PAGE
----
• The transfer methods and articles described herein provide additional advantages over hydrographic processes and the articles formed thereby. Such processes are relatively slow and involve: preparing the surface of the substrate; priming the surface; painting the surface; and, processing the substrate by preparing a printed water-soluble polyvinyl alcohol film which is believed to utilize solvent-based ink, placing the film in a water dipping tank, applying an activator solution to the film to soften the base coat on the substrate, dipping the substrate into the water on top of the film to transfer the printing from the film to the substrate, rinsing and drying the substrate, and applying a clear coating. The transfer methods described herein take place in a non-aqueous environment in which no part of the article is at least partially submerged in water which require that the article be rinsed and dried. The articles described herein may be free of a softenable base coat and an activator (e.g., residual activator).
  • The transfer methods and articles described herein are also distinguishable from pre-printed thermoforms. Pre-printed thermoforms are articles that are typically made of plastic. After the article is printed, the article with the printing thereon is thermoformed (placed in an oven and formed) into the desired configuration. As a result, the article and the printing thereon are typically stretched the same amount during the thermoforming process. In the case of the transfer methods and articles described herein, the article, such as a blow molded plastic container, may have been stretched during formation (during the blow molding process). The transfer material may be stretched during application to the surface of the article. As a result, the plastic container will typically be stretched a different amount than the transfer material.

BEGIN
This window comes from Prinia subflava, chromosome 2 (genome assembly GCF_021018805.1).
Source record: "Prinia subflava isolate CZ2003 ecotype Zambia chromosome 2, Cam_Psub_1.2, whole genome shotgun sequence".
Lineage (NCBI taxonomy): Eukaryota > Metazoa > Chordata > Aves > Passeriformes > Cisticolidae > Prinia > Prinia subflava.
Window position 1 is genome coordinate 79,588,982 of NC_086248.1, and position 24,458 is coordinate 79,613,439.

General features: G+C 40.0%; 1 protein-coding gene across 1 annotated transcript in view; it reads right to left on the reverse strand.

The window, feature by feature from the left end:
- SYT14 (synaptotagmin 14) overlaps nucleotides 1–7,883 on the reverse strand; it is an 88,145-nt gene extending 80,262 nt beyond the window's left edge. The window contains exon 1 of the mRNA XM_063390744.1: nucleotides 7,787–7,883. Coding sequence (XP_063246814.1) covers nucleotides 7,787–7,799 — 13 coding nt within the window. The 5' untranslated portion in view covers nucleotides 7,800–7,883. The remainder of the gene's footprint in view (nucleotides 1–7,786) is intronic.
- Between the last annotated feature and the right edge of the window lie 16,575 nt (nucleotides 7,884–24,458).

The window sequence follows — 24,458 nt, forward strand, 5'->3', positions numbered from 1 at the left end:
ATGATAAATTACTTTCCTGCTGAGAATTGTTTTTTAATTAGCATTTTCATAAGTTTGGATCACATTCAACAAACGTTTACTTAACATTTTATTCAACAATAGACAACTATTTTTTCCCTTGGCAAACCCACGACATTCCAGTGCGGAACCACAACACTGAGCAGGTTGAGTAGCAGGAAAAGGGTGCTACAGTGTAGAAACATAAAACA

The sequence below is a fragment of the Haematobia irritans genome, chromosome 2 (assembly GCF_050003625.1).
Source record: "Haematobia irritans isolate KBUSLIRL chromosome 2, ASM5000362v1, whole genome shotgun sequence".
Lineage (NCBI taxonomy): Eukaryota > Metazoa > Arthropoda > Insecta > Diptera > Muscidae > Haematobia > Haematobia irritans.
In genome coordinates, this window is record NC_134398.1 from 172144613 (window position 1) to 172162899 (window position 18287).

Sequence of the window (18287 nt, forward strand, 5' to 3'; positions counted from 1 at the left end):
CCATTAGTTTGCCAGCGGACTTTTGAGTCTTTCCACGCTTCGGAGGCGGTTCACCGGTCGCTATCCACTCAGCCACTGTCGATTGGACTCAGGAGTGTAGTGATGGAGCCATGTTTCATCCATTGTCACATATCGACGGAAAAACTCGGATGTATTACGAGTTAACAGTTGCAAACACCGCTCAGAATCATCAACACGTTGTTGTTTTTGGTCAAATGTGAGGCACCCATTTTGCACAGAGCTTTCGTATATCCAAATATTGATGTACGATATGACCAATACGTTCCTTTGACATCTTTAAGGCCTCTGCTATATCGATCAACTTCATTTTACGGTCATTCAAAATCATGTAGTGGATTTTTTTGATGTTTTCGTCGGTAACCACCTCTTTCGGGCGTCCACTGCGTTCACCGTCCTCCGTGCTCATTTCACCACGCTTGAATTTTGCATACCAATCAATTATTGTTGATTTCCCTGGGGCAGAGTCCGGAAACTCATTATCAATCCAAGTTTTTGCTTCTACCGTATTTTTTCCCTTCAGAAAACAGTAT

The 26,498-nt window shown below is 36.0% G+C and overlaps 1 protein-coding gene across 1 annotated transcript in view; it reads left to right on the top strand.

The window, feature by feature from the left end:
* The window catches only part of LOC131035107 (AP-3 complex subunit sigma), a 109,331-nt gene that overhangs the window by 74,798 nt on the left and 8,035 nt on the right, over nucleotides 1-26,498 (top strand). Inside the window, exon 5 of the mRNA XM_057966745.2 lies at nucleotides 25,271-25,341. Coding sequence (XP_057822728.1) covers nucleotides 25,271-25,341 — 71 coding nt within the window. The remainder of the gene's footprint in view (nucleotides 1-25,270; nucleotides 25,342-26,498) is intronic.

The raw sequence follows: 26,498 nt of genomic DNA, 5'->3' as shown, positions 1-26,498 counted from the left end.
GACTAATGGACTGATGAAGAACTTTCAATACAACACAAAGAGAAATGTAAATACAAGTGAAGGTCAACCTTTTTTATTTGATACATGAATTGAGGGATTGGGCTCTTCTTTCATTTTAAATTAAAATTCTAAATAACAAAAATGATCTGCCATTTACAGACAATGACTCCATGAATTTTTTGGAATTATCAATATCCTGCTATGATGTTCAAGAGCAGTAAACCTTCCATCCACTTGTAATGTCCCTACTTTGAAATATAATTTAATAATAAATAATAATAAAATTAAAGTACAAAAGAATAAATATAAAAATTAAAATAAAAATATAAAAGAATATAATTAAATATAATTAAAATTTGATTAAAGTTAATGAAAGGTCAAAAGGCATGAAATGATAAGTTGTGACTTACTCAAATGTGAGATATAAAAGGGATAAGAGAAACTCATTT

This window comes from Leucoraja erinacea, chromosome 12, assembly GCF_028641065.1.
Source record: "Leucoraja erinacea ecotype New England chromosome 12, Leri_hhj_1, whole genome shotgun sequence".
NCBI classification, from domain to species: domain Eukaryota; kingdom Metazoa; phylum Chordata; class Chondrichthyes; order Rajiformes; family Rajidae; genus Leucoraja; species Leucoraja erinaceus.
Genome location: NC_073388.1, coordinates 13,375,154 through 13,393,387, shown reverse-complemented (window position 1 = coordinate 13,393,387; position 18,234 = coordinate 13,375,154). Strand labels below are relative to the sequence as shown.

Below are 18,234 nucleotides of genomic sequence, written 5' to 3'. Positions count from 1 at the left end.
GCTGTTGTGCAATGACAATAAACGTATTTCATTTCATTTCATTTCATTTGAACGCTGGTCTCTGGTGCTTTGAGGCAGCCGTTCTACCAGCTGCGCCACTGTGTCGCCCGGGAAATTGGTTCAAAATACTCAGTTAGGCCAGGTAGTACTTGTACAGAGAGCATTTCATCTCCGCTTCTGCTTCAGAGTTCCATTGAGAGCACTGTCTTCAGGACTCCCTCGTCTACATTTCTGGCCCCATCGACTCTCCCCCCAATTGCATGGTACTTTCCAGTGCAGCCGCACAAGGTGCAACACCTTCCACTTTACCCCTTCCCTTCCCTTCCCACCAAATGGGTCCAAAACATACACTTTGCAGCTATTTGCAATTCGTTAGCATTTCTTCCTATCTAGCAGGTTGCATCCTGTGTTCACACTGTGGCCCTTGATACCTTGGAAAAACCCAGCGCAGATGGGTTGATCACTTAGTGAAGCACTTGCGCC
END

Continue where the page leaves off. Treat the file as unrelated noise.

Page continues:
• After the transfer material 22 is transferred to the article(s) 10, the article(s) may be transferred by the conveyor to another conveyor or apparatus for further processing. For example, if the article(s) 10 are bottles, the bottles may be transferred from the conveyor to a filler, and capper.
  • The dimensions and values disclosed herein are not to be understood as being strictly limited to the exact numerical values recited. Instead, unless otherwise specified, each such dimension is intended to mean both the recited value and a functionally equivalent range surrounding that value. For example, a dimension disclosed as “90°” is intended to mean “about 90°”.
  • It should be understood that every maximum numerical limitation given throughout this specification includes every lower numerical limitation, as if such lower numerical limitations were expressly written herein. Every minimum numerical limitation given throughout this specification will include every higher numerical limitation, as if such higher numerical limitations were expressly written herein. Every numerical range given throughout this specification will include every narrower numerical range that falls within such broader numerical range, as if such narrower numerical ranges were all expressly written herein.
  • All documents cited in the Detailed Description of the Invention are, in relevant part, incorporated herein by reference; the citation of any document is not to be construed as an admission that it is prior art with respect to the present invention. To the extent that any meaning or definition of a term in this written document conflicts with any meaning or definition of the term in a document incorporated by reference, the meaning or definition assigned to the term in this written document shall govern.